Dispatches from the Front Lines of the Next Agricultural Revolution
There have been many books written about hemp, and many would argue the whole modern renaissance began with Jack Herer’s Emperor Wears No Clothes. There’s been many other great hemp books including: Chris Conrad’s Lifeline to The Future, Ivan Bosca and Michael Karus’ Cultivation of Hemp, John’s McPartland’s Hemp Pests and Diseases, Steve Allin’s Building with Hemp, and a whole shelf of cookbooks. As a rather specialized sub-genre, hemp has a rich library. It feels like I’ve read most of them, and I have to ask myself, it’s 2014, I’m down with it, why should I read another hemp book?
Well, timeliness. There is a great deal of legislative change and industry and research developments happening right now in the United States and Canada. Doug Fine is certainly writing to bring people up to speed, for whom hemp is a new thing (hey the market is growing at 20% a year, so there’s certainly a need) but his book also has value for someone like myself who has spent 15 years on this plant in variety of capacities. Hemp Bound is good weave of standard hemp information with some-up-to-date reporting. Nice trick.
Who is this guy? Doug Fine is a daily user of hemp oil and food, a husband and dad, a back to the lander, solar power user and a believer and practitioner of sustainable agriculture (he’s a goat herder in New Mexico). Sure, he’s a dreamer, pretty much the kind of guy who is predisposed to like hemp. While clearly enthusiastic about cannabis prospects, Fine is self-aware enough to strive for objectivity. There is a solid moment when he relates his post college experiences working for a software magazine. Familiar with vaporware, Fine knows how to parse optimistic blue-sky statements with the realities of bringing a new product into the modern marketplace. There is often a gap between dream and reality and Fine knows that.
Doug Fine with first legal American hemp farmer this century, Ryan Loflin of Colorado.
Hemp Bound is structured as a personal journey, a trip that takes Fine across the Midwest, to the first hemp field in Colorado where the dustbowl is stirring again, to the frozen February of the Canadian prairie, then over the troubled coal damaged lands of Appalachia. Where he can’t go, he Skypes to including New Zealand (Greg Flavall of Hemp Technologies), England (Ian Pritchett of Lime Technologies) and Netherlands (Mark Reinders of HempFlax) and others. Lots of legwork on display. Speaking firsthand to a diverse selection of experts, Fine touches all the main bases including the nutritional superfood richness of hemp seed, the admirable Dr. Bronner’s pure Castile soaps, biocomposites (a hemp tractor being developed in Winnipeg), building materials (hempcrete), biofuel (including a limo ride in a hemp-powered beast allegedly formerly owned by former President of the Philippines Fernando and Imelda Marcos), and bioenergy.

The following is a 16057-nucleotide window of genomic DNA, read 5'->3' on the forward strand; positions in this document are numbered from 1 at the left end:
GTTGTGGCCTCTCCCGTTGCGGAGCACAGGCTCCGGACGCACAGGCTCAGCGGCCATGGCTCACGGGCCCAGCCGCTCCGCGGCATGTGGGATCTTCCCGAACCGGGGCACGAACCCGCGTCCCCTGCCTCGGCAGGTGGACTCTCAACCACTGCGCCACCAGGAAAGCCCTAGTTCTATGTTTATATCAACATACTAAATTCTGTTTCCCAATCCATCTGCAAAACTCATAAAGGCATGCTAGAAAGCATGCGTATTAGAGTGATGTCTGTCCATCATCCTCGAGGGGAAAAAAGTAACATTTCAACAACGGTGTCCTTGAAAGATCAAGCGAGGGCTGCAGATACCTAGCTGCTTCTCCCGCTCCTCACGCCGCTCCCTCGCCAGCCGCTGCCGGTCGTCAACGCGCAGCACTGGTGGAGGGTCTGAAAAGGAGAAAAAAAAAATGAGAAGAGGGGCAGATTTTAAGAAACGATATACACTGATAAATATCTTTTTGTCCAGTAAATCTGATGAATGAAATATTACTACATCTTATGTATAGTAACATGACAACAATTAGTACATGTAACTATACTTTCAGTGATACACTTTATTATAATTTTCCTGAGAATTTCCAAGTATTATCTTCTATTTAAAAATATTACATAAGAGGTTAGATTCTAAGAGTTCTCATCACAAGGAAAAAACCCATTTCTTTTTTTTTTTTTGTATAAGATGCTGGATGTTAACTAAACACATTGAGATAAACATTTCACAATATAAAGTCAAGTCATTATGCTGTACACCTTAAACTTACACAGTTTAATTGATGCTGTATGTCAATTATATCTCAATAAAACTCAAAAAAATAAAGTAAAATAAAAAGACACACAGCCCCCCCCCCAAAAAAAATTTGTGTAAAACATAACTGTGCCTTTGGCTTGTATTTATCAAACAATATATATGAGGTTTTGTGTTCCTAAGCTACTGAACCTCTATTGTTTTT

A consistent message in the book is the dual use economic feature of hemp as both a seed and fiber crop. Fines notes the success of hemp seed for food (with profiles of the start-up Boom Bar and the always expanding processor Hemp Oil Canada) and body care but gets really excited about the developing uses of hemp fiber. Modern uses, not just twine and textiles. While seed derived products are the big market driver right now for hemp growers, the future is going to include much more.
To me, having read thousands of pages on hemp, the highlights are Hemp Bound’s newer, contemporary material and the on-the-scenes journalistic field work. Particularly enjoyable is the ending sequence when Fine is walking through Colorado’s first hemp field with rancher Ryan Loflin. It’s an interesting conversation.
Style wise, Doug Fine writes from a first-person perspective without being overindulgent. A few personal and small descriptive details scattered all through his narrative ensures that his spiel remains grounded. I get that he dreams of cinnamon buns, and that his fingers freeze while texting outside in February. I can see the foxtails growing in the mosquito-happy hemp fields. These kinds of personal small details help animate a tale that might otherwise be a polemic of limited range. Keep the dryness for the lecturers and their textbooks.
My major criticism of Hemp Bound is that at 134 pages of double-spaced text is that it’s too short. It’s an enjoyable read and I greedily want more. Oh, there are some technical misstatements in places — there’s an embarrassing moment early when, writing about retting, he calls hemp hurd the “outer” fiber (page 4) and some exuberant overstatements (dude, Canada’s hemp sector is not a half billion-dollar industry … yet; Editor’s Note: The US market is estimated by the Hemp Industries Association to be approximately $500 million), but those are rare. Hemp Bound is a well told story with immediate relevance to anyone interested in the broad picture of industrial hemp.
Where To Buy
Hemp Bound is available for sale in the Global Hemp Store.